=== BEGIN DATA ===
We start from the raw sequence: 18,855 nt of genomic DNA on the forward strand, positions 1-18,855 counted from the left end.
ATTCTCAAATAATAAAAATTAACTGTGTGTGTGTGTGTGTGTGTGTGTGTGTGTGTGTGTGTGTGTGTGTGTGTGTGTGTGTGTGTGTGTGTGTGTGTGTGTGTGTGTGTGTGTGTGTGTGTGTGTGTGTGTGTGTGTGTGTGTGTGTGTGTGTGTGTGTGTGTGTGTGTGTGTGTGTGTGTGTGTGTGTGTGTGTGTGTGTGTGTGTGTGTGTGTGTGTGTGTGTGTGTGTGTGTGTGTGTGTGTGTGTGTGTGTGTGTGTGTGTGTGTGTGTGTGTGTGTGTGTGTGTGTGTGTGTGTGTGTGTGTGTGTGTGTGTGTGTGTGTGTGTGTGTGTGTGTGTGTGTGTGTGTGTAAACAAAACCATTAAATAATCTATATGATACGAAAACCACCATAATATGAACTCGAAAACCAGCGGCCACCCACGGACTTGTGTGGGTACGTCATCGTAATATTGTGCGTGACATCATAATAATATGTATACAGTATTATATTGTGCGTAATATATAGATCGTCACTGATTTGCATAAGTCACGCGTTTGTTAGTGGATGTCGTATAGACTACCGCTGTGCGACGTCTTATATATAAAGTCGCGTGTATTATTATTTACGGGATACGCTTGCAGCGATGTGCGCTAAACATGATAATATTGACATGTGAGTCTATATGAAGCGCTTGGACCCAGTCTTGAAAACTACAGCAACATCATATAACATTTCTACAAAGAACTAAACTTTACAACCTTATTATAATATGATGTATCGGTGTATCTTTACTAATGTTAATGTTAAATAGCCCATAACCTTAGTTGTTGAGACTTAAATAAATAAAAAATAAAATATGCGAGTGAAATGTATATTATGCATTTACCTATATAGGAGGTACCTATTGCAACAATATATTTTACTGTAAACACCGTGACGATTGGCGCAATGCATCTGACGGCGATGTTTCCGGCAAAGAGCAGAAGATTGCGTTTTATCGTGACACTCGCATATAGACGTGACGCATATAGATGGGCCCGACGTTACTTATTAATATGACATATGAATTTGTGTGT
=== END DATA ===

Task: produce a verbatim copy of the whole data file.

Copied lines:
We start from the raw sequence: 18,855 nt of genomic DNA on the forward strand, positions 1-18,855 counted from the left end.
ATTCTCAAATAATAAAAATTAACTGTGTGTGTGTGTGTGTGTGTGTGTGTGTGTGTGTGTGTGTGTGTGTGTGTGTGTGTGTGTGTGTGTGTGTGTGTGTGTGTGTGTGTGTGTGTGTGTGTGTGTGTGTGTGTGTGTGTGTGTGTGTGTGTGTGTGTGTGTGTGTGTGTGTGTGTGTGTGTGTGTGTGTGTGTGTGTGTGTGTGTGTGTGTGTGTGTGTGTGTGTGTGTGTGTGTGTGTGTGTGTGTGTGTGTGTGTGTGTGTGTGTGTGTGTGTGTGTGTGTGTGTGTGTGTGTGTGTGTGTGTGTGTGTGTGTGTGTGTGTGTGTGTGTGTGTGTGTGTGTGTGTGTGTGTAAACAAAACCATTAAATAATCTATATGATACGAAAACCACCATAATATGAACTCGAAAACCAGCGGCCACCCACGGACTTGTGTGGGTACGTCATCGTAATATTGTGCGTGACATCATAATAATATGTATACAGTATTATATTGTGCGTAATATATAGATCGTCACTGATTTGCATAAGTCACGCGTTTGTTAGTGGATGTCGTATAGACTACCGCTGTGCGACGTCTTATATATAAAGTCGCGTGTATTATTATTTACGGGATACGCTTGCAGCGATGTGCGCTAAACATGATAATATTGACATGTGAGTCTATATGAAGCGCTTGGACCCAGTCTTGAAAACTACAGCAACATCATATAACATTTCTACAAAGAACTAAACTTTACAACCTTATTATAATATGATGTATCGGTGTATCTTTACTAATGTTAATGTTAAATAGCCCATAACCTTAGTTGTTGAGACTTAAATAAATAAAAAATAAAATATGCGAGTGAAATGTATATTATGCATTTACCTATATAGGAGGTACCTATTGCAACAATATATTTTACTGTAAACACCGTGACGATTGGCGCAATGCATCTGACGGCGATGTTTCCGGCAAAGAGCAGAAGATTGCGTTTTATCGTGACACTCGCATATAGACGTGACGCATATAGATGGGCCCGACGTTACTTATTAATATGACATATGAATTTGTGTGT